Sometimes, perhaps, terrorists do have limited purposes – though it might be better to say that sometimes political militants with limited purposes are called terrorists but don't quite fit the definition. Consider the case of the Irish Republican Army. The aim of its members is to reunite Ulster with Eire, and they are prepared, officially at least, to accept Ulster Protestants as a minority in a unified Ireland. Perhaps for that reason, their killings have not been random. They have attempted to kill political leaders, punish particular individuals for ‘collaboration’ with the British, attack buildings that symbolize the power structure. And they have mostly given warnings in advance of their attacks, so as to allow people to get out of the way. I don't mean to justify IRA violence, only to suggest that if we want to condemn it, ‘terrorism’ may not be the right word to use. It isn't, after all, the only negative term in our moral vocabulary.
But in all those cases where violence is random, directed against innocent men and women, its victims have good reason to be skeptical about claims that the terrorists have a limited agenda. From the perspective of the victims, which is morally very important, terror is a totalizing practice. Random murder implies universal vulnerability, and the implication is often realized in practice. Stalinist terror, to take an obvious example, was not designed ‘to win the class struggle in the countryside' by threatening the Kulaks; it was designed to get rid of the Kulaks. Algerian terrorists probably intended what they achieved – the removal of Europeans from Algerian soil (they had considerable help from the Europeans). Palestinian terrorists have been remarkably honest about their intentions; they don't claim to have limited purposes, though the claim is sometimes made on their behalf. Perhaps Basque terrorists would settle for a state of their own; they don't intend the destruction of Spain. But they may well intend the ethnic (and ideological) cleansing of the Basque country. Similarly, revolutionary terrorists like the various ‘Red Armies’ of the 1970s presumably would have stopped killing capitalists once the capitalist system had fallen. On the other hand, they might have tried to purge their country of its corrupt and now counter-revolutionary bourgeoisie. It seems best to take seriously the signal that terrorists send.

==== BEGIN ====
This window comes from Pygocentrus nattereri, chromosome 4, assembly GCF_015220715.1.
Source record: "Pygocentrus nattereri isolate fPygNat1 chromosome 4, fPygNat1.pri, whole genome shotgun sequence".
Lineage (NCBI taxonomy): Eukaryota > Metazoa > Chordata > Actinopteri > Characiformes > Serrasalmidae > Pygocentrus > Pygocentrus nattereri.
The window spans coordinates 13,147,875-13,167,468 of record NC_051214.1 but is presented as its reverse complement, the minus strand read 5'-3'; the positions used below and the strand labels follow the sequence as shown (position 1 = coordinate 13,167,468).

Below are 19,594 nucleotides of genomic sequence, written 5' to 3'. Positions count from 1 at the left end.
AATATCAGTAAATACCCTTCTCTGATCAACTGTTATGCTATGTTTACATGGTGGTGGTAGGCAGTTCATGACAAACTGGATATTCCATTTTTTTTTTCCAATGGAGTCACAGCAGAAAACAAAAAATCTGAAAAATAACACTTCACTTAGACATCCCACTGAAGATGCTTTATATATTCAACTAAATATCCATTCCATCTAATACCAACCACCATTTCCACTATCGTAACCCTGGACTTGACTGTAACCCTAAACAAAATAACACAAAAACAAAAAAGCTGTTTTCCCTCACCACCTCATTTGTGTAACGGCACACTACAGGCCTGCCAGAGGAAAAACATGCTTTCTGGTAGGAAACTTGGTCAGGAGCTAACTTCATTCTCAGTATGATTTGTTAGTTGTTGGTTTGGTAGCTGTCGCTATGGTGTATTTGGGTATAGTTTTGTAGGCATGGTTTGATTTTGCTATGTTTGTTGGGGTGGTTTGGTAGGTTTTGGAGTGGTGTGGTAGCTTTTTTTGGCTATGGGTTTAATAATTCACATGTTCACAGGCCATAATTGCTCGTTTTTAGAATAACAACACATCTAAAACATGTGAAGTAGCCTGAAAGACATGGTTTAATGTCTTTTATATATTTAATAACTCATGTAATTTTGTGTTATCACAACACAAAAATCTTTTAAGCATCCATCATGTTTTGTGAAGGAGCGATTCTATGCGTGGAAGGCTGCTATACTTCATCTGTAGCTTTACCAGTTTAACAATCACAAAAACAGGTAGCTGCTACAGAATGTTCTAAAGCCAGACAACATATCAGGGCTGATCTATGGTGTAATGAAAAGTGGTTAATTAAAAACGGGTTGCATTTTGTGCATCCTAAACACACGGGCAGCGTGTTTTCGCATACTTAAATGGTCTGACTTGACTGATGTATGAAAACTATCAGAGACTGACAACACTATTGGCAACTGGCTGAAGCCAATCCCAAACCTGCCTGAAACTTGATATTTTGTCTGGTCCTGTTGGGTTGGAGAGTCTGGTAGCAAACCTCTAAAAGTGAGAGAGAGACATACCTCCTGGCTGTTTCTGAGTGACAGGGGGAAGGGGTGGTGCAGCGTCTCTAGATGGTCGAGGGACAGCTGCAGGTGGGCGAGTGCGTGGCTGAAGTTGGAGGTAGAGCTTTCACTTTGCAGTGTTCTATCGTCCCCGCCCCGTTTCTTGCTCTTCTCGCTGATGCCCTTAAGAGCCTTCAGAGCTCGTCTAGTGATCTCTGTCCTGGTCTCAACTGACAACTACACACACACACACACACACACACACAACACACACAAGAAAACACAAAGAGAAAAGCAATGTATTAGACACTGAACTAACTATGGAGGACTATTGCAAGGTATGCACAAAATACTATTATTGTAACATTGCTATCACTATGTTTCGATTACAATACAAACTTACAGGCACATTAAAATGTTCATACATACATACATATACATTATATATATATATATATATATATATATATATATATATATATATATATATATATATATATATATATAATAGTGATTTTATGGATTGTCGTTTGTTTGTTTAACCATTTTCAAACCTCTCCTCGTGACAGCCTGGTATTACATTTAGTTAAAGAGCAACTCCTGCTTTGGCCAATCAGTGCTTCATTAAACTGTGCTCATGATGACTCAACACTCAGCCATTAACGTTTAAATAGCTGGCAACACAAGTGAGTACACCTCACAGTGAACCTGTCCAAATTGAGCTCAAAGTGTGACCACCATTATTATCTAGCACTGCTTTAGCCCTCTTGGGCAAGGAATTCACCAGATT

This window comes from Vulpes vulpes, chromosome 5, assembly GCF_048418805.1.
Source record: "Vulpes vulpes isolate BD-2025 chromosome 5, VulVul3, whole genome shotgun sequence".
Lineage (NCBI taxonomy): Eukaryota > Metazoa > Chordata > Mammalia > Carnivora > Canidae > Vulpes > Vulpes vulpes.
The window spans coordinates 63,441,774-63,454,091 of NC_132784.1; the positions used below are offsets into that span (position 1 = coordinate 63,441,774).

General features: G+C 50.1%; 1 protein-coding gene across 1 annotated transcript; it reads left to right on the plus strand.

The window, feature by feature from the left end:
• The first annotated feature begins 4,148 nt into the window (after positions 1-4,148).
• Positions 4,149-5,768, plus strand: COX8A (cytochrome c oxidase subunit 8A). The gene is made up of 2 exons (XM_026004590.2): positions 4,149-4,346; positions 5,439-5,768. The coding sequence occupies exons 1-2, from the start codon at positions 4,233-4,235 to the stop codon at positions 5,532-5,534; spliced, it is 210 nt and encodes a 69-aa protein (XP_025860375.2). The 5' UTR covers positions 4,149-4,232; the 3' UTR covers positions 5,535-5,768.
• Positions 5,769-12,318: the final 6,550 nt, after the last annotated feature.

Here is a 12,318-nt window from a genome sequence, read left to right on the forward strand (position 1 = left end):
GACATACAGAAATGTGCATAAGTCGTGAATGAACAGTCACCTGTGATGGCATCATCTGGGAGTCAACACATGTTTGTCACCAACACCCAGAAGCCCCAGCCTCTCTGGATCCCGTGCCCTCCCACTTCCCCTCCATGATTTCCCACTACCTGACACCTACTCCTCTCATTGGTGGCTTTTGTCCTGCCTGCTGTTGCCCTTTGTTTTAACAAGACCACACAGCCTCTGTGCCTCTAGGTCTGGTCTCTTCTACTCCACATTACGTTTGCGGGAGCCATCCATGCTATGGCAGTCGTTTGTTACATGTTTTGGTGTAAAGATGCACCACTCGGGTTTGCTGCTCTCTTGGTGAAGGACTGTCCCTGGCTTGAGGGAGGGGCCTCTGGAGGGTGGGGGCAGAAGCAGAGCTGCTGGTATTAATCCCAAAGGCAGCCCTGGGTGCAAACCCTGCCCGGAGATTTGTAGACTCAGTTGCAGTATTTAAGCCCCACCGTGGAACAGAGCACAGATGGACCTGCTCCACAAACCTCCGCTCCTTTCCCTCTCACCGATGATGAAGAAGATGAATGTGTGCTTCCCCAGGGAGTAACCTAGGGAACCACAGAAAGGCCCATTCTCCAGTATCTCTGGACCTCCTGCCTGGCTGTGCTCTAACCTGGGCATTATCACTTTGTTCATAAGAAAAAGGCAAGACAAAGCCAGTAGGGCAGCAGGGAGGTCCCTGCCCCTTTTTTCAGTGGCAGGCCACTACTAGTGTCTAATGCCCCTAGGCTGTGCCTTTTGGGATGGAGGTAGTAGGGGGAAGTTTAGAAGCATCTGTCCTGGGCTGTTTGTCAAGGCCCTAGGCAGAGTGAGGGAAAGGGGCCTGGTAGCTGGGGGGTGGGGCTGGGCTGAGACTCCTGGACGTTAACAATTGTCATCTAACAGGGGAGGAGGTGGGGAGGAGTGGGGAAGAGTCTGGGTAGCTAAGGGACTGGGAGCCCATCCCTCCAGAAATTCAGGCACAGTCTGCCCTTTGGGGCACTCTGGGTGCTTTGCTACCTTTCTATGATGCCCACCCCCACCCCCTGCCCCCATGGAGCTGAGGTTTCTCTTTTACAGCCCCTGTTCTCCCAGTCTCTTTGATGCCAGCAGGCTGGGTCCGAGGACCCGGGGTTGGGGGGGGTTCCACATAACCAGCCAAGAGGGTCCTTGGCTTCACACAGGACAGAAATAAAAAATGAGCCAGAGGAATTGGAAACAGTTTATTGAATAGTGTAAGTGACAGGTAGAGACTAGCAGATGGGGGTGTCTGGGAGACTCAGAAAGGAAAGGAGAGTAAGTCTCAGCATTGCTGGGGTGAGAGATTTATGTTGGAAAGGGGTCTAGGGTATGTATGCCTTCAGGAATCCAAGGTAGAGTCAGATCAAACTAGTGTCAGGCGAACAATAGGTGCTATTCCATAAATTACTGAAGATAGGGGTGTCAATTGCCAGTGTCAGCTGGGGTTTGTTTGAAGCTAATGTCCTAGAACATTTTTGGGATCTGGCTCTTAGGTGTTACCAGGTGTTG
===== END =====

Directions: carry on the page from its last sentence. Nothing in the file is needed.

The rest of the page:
Of course, terrorists don't want to be identified and judged by the signal they send but rather by the goals they announce – not the destruction, removal, or radical subordination of a people but rather victory in a just war, or national liberation, or the triumph of their religion. And why shouldn't we identify them first of all by reference to their stated ends rather than to the means they employ? I have often heard it said that a war against terrorism makes no sense, since terror is an instrument, not a full-scale politics like, say, communism or Islamic radicalism. But surely one of the most important reasons (not the only one) for opposing communism and Islamic radicalism is that these ideologies have served, in the real world, to inspire and justify terrorism. The instruments one chooses are often morally defining – as in the case of the members of Murder, Incorporated, say, or the Mafia, whose long-term end, making a lot of money, is shared with many other people and entirely acceptable in a capitalist society. No doubt, the goals of criminal gangs fail to justify the means they choose, but, what is equally important, the goals don't serve to identify the actors. Members of the Mafia may think of themselves as businessmen, but we rightly call them gangsters. Similarly, men and women who bomb urban residential areas, or organize massacres, or make people ‘disappear,’ or blow themselves up in crowded cafes may think of themselves as political or religious militants or as public officials and civil servants, but we rightly call them terrorists. And we oppose them, or we should oppose them, because they are terrorists.
If we name terrorists by their actions rather than their supposed goals, we are then free to support the goals – if we think them just – and even actively to pursue them in non-terrorist ways. We can support the US war effort against Japan even while we oppose the bombing of Hiroshima and Nagasaki. We can work for Algerian independence even while we oppose FLN terrorism. We can call for Palestinian statehood, while condemning the groups that attack Israeli civilians. A decent politics often requires a two front campaign – against oppression and occupation, as in the last two cases, and also, simultaneously, against murder.